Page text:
New Delhi, Dec 5 : Enhanced public spending for infrastructure creation and further dose of economic stimulus by the government would hold the key to accelerate India's GDP growth with further reduction in lending rates and better transmission adding to prop up the general mood and improve overall investment climate in the economy, economy watchers opined.
The suggested steps to infuse vitality into the economy assume significance as India's second quarter FY2019-20 GDP growth rate has fallen to six year low level of 4.5 per cent while inflation is inching up.
Other high frequency economic indicators like IIP, core sector, auto sales also continue to paint a dismal picture.
The RBI's Monetary Policy Committee (MPC) will release its resolution on the monetary policy later on Thursday.
It is widely expected to cut the key repo rate that should help in bring down the lending rates across the sector while lowering interest rate on home and auto loans.
But experts believe that rate cut is just one aspect and several other measures would be needed to change the mood in the economy.
At present, India's economy faces a severe demand slowdown on account of high GST rates, farm distress, stagnant wages and liquidity constraints.
Consequently, all the major sector's including automobile, capital goods, banks, consumer durables, FMCG and real estate have been heavily battered.
In terms of production, the output of manufacturing, mining and electricity generation amongst others have plunged causing job losses.
"RBI may not be able to achieve the desired economic revival only by monetary policy tool. The Government may have to pitch in with further fiscal stimulus, even if it comes at the cost of breaching the budgeted fiscal target," Shishir Baijal - Chairman (and) Managing Director, Knight Frank India said.
Recently, Finance Minister Nirmala Sitharaman announced several measures to boost the economy, including mega bank merger, sops for the auto along with real estate sectors and reducing effective corporate tax rate to 25.17 per cent (inclusive of all cess and surcharges) from 30 per cent for all domestic companies.
"A counter-cyclical fiscal stance would help alleviate some of the growth pains, with the immediate multiplier effect being higher if its focused on the revenue spending," Edelweiss Securities' Economist Madhavi Arora told IANS.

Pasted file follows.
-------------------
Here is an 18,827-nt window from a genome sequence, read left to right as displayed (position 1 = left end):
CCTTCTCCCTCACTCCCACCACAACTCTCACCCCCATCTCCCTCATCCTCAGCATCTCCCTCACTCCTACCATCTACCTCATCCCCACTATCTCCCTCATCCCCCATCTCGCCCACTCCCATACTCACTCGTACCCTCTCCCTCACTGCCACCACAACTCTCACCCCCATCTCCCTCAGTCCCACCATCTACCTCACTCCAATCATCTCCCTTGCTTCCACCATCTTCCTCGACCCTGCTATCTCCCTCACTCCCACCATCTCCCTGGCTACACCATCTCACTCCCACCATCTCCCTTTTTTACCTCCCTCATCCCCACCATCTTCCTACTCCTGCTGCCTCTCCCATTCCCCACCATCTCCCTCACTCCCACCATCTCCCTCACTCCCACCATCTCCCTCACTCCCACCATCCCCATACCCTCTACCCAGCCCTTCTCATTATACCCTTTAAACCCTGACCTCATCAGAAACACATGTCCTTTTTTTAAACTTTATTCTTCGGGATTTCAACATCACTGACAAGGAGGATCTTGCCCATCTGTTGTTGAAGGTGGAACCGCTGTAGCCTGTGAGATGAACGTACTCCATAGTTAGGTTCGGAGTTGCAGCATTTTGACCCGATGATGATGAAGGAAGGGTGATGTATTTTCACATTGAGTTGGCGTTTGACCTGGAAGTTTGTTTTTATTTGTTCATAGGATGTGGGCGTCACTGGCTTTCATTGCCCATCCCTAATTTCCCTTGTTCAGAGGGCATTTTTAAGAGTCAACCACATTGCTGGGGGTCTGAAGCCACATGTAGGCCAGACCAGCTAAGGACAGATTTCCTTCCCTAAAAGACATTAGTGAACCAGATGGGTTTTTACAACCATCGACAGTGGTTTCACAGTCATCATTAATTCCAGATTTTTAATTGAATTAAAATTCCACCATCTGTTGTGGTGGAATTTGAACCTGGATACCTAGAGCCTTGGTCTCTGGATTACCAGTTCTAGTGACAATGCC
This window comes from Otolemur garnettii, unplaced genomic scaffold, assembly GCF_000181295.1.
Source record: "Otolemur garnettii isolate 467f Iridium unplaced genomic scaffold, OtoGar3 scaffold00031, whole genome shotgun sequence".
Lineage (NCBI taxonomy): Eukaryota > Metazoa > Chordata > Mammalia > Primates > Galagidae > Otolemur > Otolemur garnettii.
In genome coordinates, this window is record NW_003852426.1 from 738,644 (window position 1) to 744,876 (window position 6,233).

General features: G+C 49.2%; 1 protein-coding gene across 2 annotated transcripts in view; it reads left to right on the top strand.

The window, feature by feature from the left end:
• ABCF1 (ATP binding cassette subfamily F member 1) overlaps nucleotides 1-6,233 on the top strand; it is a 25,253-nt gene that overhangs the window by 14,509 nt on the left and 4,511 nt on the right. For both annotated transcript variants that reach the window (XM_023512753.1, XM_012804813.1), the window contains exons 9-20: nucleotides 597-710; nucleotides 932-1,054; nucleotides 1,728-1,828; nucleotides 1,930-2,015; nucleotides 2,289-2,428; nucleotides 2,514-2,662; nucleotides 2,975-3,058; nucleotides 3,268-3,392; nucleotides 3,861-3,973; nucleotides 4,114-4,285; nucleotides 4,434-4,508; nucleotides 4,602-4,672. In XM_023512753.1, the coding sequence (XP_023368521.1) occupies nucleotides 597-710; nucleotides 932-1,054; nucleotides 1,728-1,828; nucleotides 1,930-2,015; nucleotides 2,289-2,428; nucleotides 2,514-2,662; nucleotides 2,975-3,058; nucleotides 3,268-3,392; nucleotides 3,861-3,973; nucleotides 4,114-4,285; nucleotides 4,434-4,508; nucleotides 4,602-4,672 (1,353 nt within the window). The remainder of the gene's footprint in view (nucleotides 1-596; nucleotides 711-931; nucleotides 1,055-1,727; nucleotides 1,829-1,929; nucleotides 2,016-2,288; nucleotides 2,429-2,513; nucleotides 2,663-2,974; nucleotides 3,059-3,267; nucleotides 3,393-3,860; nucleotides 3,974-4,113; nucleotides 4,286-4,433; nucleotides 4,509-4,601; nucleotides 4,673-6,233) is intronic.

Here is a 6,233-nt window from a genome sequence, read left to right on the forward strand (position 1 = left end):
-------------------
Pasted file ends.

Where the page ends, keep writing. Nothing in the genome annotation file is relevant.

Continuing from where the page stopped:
"However, the extent of growth up-tick owing to higher fiscal spending will be contingent on the extent of deficit slippage."
According to Suman Chowdhury, President-Ratings, Acuite Ratings and Research, public investment would be the key to a quick revival of the economy.
"The fiscal challenges notwithstanding which have further aggravated in a slowdown phase, the government should accelerate its investment plans particularly in the infrastructure sector," Chowdhury said.
"Private investment pick-up will happen only when there is a clear revival in the demand scenario brought about by a sustained step in public capital expenditure."
Nonetheless, the government's tight pursue strings might also hamper the extent to which it can lift growth via enhanced public spending.
The fiscal deficit target for 2019-20 has been set at 3.3 per cent of the GDP.
However, persistent spending pressures and slower economic growth are likely to widen the deficit.
"With the government (Centre and States) deficit and borrowing itself running at 8-9 per cent, there is limited headroom from the financial savings of the financial sector," Brickwork Ratings' Chief Economic Advisor M.
Govinda Rao, told IANS.
"It will become difficult to reduce the interest rates on corporate borrowings even when RBI reduces the policy rate, the transmission may not take place.
It would be more appropriate to fast track government spending through disinvestment proceeds than through additional borrowing from the financial sector."
On lending rates, the Reserve Bank of India's MPC is expected to continue with the accommodative stance by reducing key lending rates during the upcoming monetary policy review slated in December.
In October, the RBI reduced its key lending rate for the fifth consecutive time to 5.15 per cent, the lowest in around a decade, to boost consumption and reverse the slowdown.